RC (DLC). In a clerk’s hand, signed by Barker.
1. Letter not found. In a message dated 17 Jan. 1814, JM nominated Thompson as collector of direct taxes and internal duties for the second collection district of New York, and the Senate confirmed the appointment on 31 Jan. (Senate Exec. Proceedings description begins Journal of the Executive Proceedings of the Senate of the United States of America (3 vols.; Washington, 1828). description ends , 2:455, 464–65).
2. John Haff wrote James Monroe on 22 Mar. 1813, enclosing a recommendation that he be appointed marshal of New York signed by John Bingham and fourteen others (DNA: RG 59, LAR, 1809–17, filed under “Haff”). No other recommendation for Haff has been found. JM nominated him as surveyor and inspector of the revenue for the port of New York on 31 Jan. 1814, with approval by the Senate on 15 Feb. (Senate Exec. Proceedings description begins Journal of the Executive Proceedings of the Senate of the United States of America (3 vols.; Washington, 1828). description ends , 2:464, 473).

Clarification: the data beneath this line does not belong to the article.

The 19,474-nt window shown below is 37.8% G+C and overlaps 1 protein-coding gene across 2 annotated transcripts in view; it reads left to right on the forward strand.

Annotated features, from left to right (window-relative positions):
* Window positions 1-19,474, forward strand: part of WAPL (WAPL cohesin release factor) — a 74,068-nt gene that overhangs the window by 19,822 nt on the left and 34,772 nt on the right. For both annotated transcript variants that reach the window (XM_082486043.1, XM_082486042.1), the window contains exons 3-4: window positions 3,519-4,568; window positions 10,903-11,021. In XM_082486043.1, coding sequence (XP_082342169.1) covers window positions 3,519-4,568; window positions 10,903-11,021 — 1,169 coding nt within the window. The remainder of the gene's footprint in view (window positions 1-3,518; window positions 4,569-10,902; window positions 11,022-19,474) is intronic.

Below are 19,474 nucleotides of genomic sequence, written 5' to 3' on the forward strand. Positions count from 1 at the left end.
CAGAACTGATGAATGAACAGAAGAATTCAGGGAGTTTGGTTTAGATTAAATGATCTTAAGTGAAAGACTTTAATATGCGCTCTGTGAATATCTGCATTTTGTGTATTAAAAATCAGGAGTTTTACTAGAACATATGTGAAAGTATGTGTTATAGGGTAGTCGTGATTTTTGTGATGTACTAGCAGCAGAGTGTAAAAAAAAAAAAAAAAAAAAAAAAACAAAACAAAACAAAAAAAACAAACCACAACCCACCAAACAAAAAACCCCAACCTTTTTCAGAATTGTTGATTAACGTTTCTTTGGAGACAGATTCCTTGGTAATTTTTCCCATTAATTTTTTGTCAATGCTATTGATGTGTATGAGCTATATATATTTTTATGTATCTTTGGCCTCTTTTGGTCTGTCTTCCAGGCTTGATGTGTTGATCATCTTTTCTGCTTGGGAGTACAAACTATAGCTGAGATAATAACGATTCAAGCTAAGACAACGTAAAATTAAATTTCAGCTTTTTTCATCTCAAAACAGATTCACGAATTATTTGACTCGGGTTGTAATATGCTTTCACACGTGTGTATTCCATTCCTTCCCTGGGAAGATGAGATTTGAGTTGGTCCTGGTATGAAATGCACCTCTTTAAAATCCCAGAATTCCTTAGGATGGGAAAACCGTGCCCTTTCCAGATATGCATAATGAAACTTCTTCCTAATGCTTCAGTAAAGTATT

3. For recommendations of Ferguson for the New York district judgeship, see Unidentified Correspondent to JM, 21 Apr. 1812, John Bingham to JM, 5 May 1812, and Samuel Latham Mitchill to JM, 6 May 1812, PJM-PS description begins Robert A. Rutland et al., eds., The Papers of James Madison: Presidential Series (6 vols. to date; Charlottesville, Va., 1984–). description ends , 4:337, 366, 368 and n. 1. JM nominated Ferguson as naval officer for the port of New York on 31 Jan. 1814, and the Senate gave its consent on 1 Feb. (Senate Exec. Proceedings description begins Journal of the Executive Proceedings of the Senate of the United States of America (3 vols.; Washington, 1828). description ends , 2:464–66).